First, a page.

Not withstanding this, the modern usage of the dental implants started in 1950’s. I was under the impression that implant meant our own decayed tooth would be cleaned and cleared and the empty shell put back. How wrong I was!

‘Dental implant’ is a screw made of Titanium which would be embedded in the jaw bone to which artificial denture or individual tooth or bridges could be screwed on. This relieves the wearer from removing the denture every time.

In my case, the whole dental set had to be screwed on to the implants.

It all started with the erosion of my teeth due to the prolonged effect of Rheumatoid Arthritis and its medications, in spite of regular visits to dentists and in spite of bridges, fillings and root canals carried out at regular intervals. Finally when the chewing teeth were gone, I started using the front teeth for the purpose which left them broken, worn out and altogether sinister looking. That’s the time I thought of implanted teeth. But I was shocked to hear that each implant cost Rs 25,000 and so gave up the idea.

I went back to the free dentist at our family welfare centre.

The dentist shook every tooth. Mournfully shaking his head, he decried the civilian dental work, “What has he been doing for your teeth apart from making you pay through your nose?” and gleefully removed 6 teeth on one day and 3 on the other and gave me a partial denture set costing Rs 54.

After about an year, finding myself not happy with the partial denture, lower one of which gave me ulcers and the upper one needed cleaning every time I snacked on some thing, I decided to go to an implantologist and risk the whole process.

Fortunately I found that a branch of the state of the art chain of dental clinics run by prestigious health care organization located very close to my house.

When I approached the dental surgeon, he had a look at my teeth (the absent ones), tut-tutted the work of the welfare centre dentist and explained the steep expenses involved in the implantation process, each implant now costing Rs30, 000. He promised to get a senior citizens’ discount and left me to decide. With the permission of the finance sanctioning authority aka the husband I decided to take the plunge.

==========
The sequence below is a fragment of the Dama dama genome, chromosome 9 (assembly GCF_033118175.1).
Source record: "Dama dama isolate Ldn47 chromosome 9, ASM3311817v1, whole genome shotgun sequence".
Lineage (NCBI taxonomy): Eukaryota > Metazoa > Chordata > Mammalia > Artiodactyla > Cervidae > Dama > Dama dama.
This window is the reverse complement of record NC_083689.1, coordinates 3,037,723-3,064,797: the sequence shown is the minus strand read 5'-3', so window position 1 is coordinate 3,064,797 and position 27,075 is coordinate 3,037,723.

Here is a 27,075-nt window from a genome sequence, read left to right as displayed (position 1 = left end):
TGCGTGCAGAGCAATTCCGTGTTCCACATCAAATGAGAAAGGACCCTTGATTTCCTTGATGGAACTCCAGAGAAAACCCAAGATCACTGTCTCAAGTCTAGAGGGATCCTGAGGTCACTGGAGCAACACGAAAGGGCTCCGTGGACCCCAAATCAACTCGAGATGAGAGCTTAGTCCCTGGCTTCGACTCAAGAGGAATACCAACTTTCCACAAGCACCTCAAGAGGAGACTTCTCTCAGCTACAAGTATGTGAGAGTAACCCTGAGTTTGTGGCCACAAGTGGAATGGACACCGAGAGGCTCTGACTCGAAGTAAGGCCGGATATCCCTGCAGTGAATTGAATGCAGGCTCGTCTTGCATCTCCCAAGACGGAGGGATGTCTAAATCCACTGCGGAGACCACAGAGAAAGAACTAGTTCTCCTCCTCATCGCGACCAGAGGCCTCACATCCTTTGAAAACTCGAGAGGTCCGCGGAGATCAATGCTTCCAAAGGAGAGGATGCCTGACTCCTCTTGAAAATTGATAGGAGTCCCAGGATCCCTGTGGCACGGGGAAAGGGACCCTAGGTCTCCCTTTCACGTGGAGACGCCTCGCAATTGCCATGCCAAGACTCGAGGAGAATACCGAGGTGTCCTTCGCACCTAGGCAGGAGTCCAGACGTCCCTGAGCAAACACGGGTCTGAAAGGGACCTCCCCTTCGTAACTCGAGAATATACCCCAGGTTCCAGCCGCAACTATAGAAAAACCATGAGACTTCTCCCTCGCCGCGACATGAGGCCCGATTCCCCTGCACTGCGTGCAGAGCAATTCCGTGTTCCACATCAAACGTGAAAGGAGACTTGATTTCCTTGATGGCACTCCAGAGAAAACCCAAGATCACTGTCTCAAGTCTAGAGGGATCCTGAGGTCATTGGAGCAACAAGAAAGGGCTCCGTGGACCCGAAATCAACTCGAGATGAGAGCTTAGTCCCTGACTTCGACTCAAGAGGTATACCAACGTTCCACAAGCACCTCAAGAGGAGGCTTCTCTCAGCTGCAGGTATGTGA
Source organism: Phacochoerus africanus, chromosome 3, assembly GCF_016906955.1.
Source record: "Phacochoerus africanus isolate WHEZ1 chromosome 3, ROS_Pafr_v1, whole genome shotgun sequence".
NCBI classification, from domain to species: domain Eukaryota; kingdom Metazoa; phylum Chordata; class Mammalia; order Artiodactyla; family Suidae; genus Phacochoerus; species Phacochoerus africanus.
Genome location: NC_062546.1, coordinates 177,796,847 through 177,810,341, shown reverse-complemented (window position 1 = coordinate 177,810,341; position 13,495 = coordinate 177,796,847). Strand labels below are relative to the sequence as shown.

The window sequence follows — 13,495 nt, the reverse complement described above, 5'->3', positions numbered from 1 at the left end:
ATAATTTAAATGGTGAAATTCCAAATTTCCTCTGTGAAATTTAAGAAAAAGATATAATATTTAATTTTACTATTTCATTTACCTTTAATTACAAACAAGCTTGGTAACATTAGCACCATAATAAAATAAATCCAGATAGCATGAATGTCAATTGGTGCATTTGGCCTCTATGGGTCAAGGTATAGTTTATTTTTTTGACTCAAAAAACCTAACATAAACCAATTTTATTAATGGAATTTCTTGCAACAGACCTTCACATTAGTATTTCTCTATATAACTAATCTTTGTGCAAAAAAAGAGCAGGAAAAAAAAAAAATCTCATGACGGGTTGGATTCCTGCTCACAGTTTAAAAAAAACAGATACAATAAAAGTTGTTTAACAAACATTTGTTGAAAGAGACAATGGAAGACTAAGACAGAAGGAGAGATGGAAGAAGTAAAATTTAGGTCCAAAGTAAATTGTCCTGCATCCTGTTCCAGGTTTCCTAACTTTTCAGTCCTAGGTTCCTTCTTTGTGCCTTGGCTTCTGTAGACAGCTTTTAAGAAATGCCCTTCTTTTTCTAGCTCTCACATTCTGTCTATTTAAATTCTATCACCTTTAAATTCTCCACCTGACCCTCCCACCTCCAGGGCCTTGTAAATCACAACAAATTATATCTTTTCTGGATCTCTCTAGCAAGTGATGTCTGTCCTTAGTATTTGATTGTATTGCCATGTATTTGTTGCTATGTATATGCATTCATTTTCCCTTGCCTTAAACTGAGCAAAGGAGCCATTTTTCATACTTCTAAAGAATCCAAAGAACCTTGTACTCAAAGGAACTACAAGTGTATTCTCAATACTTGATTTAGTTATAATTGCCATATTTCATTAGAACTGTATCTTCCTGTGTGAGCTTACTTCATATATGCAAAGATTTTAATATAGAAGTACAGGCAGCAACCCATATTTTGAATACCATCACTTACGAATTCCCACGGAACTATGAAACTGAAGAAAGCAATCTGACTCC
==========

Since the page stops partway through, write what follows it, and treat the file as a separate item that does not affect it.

The implantation was done in two phases. In the first phase, I was first asked to get an OPG ( ortho pantomograph), a two dimensional radiograph of the skull in the special place which caters for such special radiology and it was e mailed to the doctor. He saw it and fixed the date for the implantation of the upper jaw only. I was asked to get a fresh blood sugar report on the morning of surgery. The prosthetist met me the previous day and took the impression of my mouth for measurement.

On the scheduled day when the process began, the surgeon invited my husband into the operation theatre to witness the process which he kept explaining at every step.



When the numbing injections, six I presume, were given I felt only the first two and afterwards I was just an inert recipient of the whole thing, It was only my husband’s account later that told me what was done.

First of all one ‘mobile’ tooth in the upper jaw was extracted. For implanting, a slash was done in the gum and flap was held back by a retractor. In the recipient bone that was exposed, 6 holes were drilled following the OPG closely parallel to the direction of the teeth. Ice cold water was being sprayed continuously and suctioned off. Six implants were placed one in each of the holes.

The ‘implant’ was imported from Israel. It looked like the lead jutting out of the wooden part of the pencil. It was encased in a metal spring. After placing the implant in the hole, the spring was wound out. The flap on the gum was closed and sutures put which were removed 10 days later. A period of 4 months’ gap was given for the implant to  osseo-integrate at the end of which the ossification would have taken place and the implant would have merged with the main bone (which was possible only with titanium which for reasons unknown does not get rejected as foreign material). The swelling of the mouth was rather dramatic with all blue and red color making me look like monkey God for four days. No pain was felt during this period thanks to the painkillers and other medications.

After about a month,when I went to the doctor for the second phase, he sympathised with me, “If only you had come to us one year earlier, we could saved your teeth” and promptly extracted 7 teeth from the lower jaw and put the sutures , leaving me in a totally edentulous state except for two teeth one at each end of the upper jaw. 40 days were allowed for the healing of the extraction. Later one more OPG was taken, one more blood test was done fresh and the process of implantation was repeated for the lower jaw with 6 implants. The swelling for the lower jaw was not much. Ten days later the sutures were removed. A three months gap was allowed after which the denturing part would be done.

The intervals between the steps in the procedure are taken totally at the discretion of the implantologist.The payments are also taken in instalments.

So having lost the God given smile, I am waiting for the dentist given smile at 76 years of age.